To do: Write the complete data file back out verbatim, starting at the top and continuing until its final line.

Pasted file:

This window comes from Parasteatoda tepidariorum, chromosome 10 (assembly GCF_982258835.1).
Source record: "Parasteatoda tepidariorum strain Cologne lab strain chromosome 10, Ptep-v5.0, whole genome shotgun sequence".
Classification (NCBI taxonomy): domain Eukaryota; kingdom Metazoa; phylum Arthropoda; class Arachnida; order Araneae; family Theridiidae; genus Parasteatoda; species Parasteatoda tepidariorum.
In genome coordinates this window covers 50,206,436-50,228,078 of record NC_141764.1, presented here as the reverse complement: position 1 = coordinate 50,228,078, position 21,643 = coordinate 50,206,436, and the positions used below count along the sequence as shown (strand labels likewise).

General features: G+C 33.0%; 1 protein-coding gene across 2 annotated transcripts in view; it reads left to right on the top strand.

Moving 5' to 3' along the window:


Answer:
This window comes from Parasteatoda tepidariorum, chromosome 10 (assembly GCF_982258835.1).
Source record: "Parasteatoda tepidariorum strain Cologne lab strain chromosome 10, Ptep-v5.0, whole genome shotgun sequence".
Classification (NCBI taxonomy): domain Eukaryota; kingdom Metazoa; phylum Arthropoda; class Arachnida; order Araneae; family Theridiidae; genus Parasteatoda; species Parasteatoda tepidariorum.
In genome coordinates this window covers 50,206,436-50,228,078 of record NC_141764.1, presented here as the reverse complement: position 1 = coordinate 50,228,078, position 21,643 = coordinate 50,206,436, and the positions used below count along the sequence as shown (strand labels likewise).

General features: G+C 33.0%; 1 protein-coding gene across 2 annotated transcripts in view; it reads left to right on the top strand.

Moving 5' to 3' along the window: